Unit 5 students will return to hybrid learning starting Oct. 19.
In email and video messages to Unit 5 parents, Superintendent Kristen Weikle said case numbers and testing positivity rates have fallen low enough to allow a partial return to the classroom. She also said the experience of other districts demonstrates it is possible to open safely with precautions.
When school began with remote instruction, the district said it would notify parents about second-quarter plans by Oct. 1. Thursday morning's announcement fulfilled that promise.
Weikle said the reopening plan was developed by Unit 5 with regular input from teachers’ union leaders, in the absence of comprehensive guidance from state school officials.
The plan is complex and has contingencies to adjust to changing data. At its base, students will be in classrooms two days a week. Monday-Thursday and Tuesday-Friday will be split by family last names. In the case of families with multiple last names, the name of the oldest child will apply to all students in that family.
Every student will have remote instruction on Wednesdays with 100 minutes of instruction and asynchronous activities the rest of the day.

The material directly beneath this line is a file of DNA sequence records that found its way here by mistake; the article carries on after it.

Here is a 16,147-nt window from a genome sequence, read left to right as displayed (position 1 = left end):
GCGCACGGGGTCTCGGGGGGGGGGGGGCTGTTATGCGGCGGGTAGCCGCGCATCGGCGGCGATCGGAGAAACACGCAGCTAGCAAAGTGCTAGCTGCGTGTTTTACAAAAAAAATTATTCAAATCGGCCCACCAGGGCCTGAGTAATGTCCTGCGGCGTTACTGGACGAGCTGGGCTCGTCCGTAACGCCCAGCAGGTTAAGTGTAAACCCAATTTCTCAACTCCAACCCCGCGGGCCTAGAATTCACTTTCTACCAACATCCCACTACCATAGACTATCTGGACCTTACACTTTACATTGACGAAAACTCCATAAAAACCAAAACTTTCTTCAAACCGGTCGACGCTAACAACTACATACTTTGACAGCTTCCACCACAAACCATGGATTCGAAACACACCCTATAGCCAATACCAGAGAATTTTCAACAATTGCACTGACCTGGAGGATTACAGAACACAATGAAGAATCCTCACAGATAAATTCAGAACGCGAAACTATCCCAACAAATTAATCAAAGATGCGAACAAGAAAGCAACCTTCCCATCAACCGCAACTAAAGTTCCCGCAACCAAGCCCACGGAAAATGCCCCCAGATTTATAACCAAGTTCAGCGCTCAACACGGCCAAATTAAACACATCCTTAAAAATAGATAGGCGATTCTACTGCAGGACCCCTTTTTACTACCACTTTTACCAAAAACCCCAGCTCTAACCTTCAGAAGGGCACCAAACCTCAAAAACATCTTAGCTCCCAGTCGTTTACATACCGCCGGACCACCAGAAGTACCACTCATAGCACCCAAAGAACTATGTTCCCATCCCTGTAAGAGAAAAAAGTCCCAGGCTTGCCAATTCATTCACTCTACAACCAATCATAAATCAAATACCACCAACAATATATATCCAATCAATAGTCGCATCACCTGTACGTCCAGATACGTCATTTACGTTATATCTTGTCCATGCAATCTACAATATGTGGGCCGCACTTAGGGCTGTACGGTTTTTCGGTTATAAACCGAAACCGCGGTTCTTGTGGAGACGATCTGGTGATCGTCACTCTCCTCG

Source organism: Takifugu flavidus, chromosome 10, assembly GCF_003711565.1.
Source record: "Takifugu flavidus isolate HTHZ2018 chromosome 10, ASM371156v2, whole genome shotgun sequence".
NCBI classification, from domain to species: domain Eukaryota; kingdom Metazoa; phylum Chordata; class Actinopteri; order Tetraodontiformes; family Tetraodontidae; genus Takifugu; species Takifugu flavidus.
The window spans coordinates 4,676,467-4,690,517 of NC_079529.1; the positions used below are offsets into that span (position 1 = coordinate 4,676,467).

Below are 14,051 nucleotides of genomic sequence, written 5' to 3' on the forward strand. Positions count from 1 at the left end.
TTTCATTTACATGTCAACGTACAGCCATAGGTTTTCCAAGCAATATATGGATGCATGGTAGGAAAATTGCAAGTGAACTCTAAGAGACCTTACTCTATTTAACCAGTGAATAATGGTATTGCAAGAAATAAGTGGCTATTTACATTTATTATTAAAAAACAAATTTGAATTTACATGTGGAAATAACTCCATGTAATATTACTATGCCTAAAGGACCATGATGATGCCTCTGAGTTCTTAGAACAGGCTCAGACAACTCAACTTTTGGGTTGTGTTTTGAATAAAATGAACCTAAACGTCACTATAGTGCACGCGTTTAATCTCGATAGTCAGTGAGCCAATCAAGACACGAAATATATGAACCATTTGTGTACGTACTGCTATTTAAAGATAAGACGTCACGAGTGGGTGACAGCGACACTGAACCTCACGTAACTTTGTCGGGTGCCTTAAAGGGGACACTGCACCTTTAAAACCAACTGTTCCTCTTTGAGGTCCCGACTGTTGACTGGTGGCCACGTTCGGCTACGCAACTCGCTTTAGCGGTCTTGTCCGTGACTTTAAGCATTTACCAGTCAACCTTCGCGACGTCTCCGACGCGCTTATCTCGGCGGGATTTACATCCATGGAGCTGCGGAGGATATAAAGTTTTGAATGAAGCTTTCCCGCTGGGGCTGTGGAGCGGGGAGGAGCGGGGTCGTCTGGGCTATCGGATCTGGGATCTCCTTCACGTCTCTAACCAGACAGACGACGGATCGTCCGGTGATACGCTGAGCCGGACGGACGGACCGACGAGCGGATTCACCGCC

Students will return to class on the following schedule:
- Week of Oct. 19-23: PreK, K-2, 6th, and 9th grades
- Week of Oct. 26-30: 3-5, 7-8, and 10-12 grades
Families will be able to opt-in for complete remote learning.
The district reopening plan includes several stages based on metrics and data from the state Restore Illinois plan, the Illinois Department of Public Health, and the McLean County Health Department.
Weikle said data shifts will not cause rapid flip-flops in Unit 5 practices.
“That’s not realistic. That’s not good practice for our students, families, or staff. Before we move from one phase to another, the district is going to need to be in the previous stage for a minimum of 10 consecutive instructional days,” said Weikle.
The guidance itself might change as CDC and other recommendations from state and county officials suggest, Weikle cautioned.
She stressed parents should maintain a backup plan for child care.
If there is a spike of cases in a certain building, Weikle said the district may have to pause in-person instruction for additional cleaning.
Weikle also noted contact tracing may create shifts in who can be in class and who cannot.
“I’m going to ask--I know you may not like it. You may not agree with it. But please don’t argue with us because we won’t budge on that. If your child has been identified as a close contact, they have to quarantine for 14 days,” said Weikle.
The time spent planning in the first quarter of school, Weikle said, allowed the district to assure adequate staffing with Unit 5 teachers. As a result, she said the district has discarded plans to use the instructional program Edmentum.
If there is a return to more restrictive stages of the plan, Unit 5 said specialized services will remain in person.
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